Oxidized Low-density Lipoprotein Decreases the Expression of Endothelial Nitric Oxide Synthase
The atherogenic effects of low-density lipoprotein (LDL) may be mediated, in part, by its effect(s) on endothelial-derived nitric oxide (NO). To determine whether LDL can modulate NO production by changing NO synthase expression, we treated human saphenous vein endothelial cells with increasing concentrations of native or oxidized LDL (0-100 Î¼g/ml) for various durations (0-72 h). Oxidized, but not native LDL caused a time-dependent decrease in steady-state NO synthase mRNA levels. This coincided with a maximal 56% decrease in NOS activity as determined by [3H]arginine to [3H]citrulline conversion. In the presence of actinomycin D, treatment with oxidized LDL reduced the half-life of NO synthase mRNA from 36 to 10 h. This decrease in NO synthase mRNA correlated with the degree of LDL oxidation and was attenuated by pretreatment with cycloheximide. Nuclear run-off studies showed a biphasic transcriptional pattern of NO synthase gene with an initial 25% decrease during the first 6 h followed by a maximal 2.2-fold increase over baseline during the subsequent 18 h. These results indicate that oxidized LDL regulates endothelial NOS expression through a combination of early transcriptional inhibition and post-transcriptional mRNA destabilization.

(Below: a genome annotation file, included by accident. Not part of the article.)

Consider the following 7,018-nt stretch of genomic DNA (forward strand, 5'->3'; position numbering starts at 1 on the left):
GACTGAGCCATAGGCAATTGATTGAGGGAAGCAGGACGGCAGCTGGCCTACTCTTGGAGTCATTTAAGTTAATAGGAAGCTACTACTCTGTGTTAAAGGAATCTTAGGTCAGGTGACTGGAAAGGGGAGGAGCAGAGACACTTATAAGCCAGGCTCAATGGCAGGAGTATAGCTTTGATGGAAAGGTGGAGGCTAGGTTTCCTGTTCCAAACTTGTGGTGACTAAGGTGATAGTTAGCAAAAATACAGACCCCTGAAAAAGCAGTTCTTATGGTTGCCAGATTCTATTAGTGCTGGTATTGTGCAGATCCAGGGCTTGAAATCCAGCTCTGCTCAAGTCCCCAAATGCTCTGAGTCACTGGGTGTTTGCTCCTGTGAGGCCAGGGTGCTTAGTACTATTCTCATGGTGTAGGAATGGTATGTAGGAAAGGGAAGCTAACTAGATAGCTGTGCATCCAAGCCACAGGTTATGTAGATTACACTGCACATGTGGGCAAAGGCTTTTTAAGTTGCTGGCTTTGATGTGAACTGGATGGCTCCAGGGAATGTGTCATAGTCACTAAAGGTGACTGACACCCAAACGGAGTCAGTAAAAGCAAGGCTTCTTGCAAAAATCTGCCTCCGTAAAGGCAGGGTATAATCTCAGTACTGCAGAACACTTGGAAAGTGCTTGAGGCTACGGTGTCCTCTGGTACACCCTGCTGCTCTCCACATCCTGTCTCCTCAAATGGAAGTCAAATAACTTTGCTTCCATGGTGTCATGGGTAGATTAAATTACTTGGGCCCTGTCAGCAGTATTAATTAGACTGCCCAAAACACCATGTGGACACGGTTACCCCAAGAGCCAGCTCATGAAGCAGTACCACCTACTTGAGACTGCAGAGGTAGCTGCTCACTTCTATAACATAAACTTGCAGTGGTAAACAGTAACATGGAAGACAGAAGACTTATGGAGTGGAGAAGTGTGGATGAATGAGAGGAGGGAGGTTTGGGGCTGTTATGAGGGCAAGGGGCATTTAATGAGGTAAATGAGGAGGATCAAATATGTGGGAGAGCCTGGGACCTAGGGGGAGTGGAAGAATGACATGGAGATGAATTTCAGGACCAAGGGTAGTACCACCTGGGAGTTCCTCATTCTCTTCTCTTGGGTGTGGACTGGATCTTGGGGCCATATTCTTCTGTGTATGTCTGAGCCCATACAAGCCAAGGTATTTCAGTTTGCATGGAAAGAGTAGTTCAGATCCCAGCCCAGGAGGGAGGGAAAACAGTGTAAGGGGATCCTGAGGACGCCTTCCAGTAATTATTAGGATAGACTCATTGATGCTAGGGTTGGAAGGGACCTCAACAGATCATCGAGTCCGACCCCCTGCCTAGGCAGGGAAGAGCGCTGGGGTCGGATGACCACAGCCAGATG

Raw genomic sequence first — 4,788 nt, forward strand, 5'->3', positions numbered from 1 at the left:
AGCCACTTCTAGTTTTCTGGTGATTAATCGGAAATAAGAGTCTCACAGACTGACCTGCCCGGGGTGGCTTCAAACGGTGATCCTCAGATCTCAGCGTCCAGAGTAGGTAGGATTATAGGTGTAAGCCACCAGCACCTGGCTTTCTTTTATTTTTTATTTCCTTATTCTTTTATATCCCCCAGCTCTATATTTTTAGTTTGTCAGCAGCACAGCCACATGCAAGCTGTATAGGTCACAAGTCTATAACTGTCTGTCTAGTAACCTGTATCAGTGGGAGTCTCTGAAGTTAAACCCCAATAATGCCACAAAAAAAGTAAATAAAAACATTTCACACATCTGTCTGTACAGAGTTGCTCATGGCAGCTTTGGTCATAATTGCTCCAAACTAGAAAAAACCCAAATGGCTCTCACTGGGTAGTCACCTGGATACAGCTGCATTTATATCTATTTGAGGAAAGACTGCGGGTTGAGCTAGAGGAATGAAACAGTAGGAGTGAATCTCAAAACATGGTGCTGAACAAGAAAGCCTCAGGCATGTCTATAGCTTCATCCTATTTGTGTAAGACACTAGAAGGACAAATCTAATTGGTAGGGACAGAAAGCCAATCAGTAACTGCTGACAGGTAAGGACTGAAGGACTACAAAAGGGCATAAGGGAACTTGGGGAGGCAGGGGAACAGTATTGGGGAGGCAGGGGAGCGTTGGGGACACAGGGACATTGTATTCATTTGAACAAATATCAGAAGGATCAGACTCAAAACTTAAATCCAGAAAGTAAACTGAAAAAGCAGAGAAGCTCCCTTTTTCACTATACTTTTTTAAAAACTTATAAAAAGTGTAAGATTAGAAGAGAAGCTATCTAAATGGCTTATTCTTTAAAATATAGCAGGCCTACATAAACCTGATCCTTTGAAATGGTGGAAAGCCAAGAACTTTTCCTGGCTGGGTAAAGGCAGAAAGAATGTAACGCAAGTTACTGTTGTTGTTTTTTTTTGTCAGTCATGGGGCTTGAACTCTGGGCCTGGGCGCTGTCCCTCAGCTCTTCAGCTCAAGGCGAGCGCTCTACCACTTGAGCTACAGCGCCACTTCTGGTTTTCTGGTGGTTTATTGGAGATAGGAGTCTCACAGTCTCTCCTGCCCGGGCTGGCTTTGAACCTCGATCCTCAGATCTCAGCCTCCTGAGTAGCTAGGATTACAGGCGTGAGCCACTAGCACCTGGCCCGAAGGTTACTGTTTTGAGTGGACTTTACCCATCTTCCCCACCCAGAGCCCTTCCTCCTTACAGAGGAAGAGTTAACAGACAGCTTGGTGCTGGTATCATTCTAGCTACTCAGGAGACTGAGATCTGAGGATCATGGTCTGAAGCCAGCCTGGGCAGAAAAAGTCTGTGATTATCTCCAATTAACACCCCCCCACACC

J. K. Liao et al., "Oxidized Low-density Lipoprotein Decreases the Expression of Endothelial Nitric Oxide Synthase," Journal of Biological Chemistry, American Society for Biochemistry and Molecular Biology, Jan 1995.
The definitive version is available at https://doi.org/10.1074/jbc.270.1.319
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